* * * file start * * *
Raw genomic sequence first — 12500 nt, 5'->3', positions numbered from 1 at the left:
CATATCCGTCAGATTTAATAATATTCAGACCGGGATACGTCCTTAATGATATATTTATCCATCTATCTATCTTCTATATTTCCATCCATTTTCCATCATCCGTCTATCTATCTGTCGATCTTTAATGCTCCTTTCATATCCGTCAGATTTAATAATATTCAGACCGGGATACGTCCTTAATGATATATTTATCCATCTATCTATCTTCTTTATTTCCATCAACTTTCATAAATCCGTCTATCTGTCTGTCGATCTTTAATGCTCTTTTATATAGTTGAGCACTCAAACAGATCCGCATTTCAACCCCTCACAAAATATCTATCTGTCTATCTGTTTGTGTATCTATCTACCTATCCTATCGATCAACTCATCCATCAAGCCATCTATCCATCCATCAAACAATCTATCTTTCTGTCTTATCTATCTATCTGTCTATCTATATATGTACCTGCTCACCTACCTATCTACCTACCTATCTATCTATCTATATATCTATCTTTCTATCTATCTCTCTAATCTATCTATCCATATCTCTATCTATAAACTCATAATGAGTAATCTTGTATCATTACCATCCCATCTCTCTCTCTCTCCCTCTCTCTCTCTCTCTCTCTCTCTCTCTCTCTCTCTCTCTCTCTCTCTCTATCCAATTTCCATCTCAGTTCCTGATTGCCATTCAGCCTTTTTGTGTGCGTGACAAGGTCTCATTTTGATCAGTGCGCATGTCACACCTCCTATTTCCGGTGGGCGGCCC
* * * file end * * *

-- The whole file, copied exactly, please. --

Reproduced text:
Raw genomic sequence first — 12500 nt, 5'->3', positions numbered from 1 at the left:
CATATCCGTCAGATTTAATAATATTCAGACCGGGATACGTCCTTAATGATATATTTATCCATCTATCTATCTTCTATATTTCCATCCATTTTCCATCATCCGTCTATCTATCTGTCGATCTTTAATGCTCCTTTCATATCCGTCAGATTTAATAATATTCAGACCGGGATACGTCCTTAATGATATATTTATCCATCTATCTATCTTCTTTATTTCCATCAACTTTCATAAATCCGTCTATCTGTCTGTCGATCTTTAATGCTCTTTTATATAGTTGAGCACTCAAACAGATCCGCATTTCAACCCCTCACAAAATATCTATCTGTCTATCTGTTTGTGTATCTATCTACCTATCCTATCGATCAACTCATCCATCAAGCCATCTATCCATCCATCAAACAATCTATCTTTCTGTCTTATCTATCTATCTGTCTATCTATATATGTACCTGCTCACCTACCTATCTACCTACCTATCTATCTATCTATATATCTATCTTTCTATCTATCTCTCTAATCTATCTATCCATATCTCTATCTATAAACTCATAATGAGTAATCTTGTATCATTACCATCCCATCTCTCTCTCTCTCCCTCTCTCTCTCTCTCTCTCTCTCTCTCTCTCTCTCTCTCTCTCTCTCTCTATCCAATTTCCATCTCAGTTCCTGATTGCCATTCAGCCTTTTTGTGTGCGTGACAAGGTCTCATTTTGATCAGTGCGCATGTCACACCTCCTATTTCCGGTGGGCGGCCC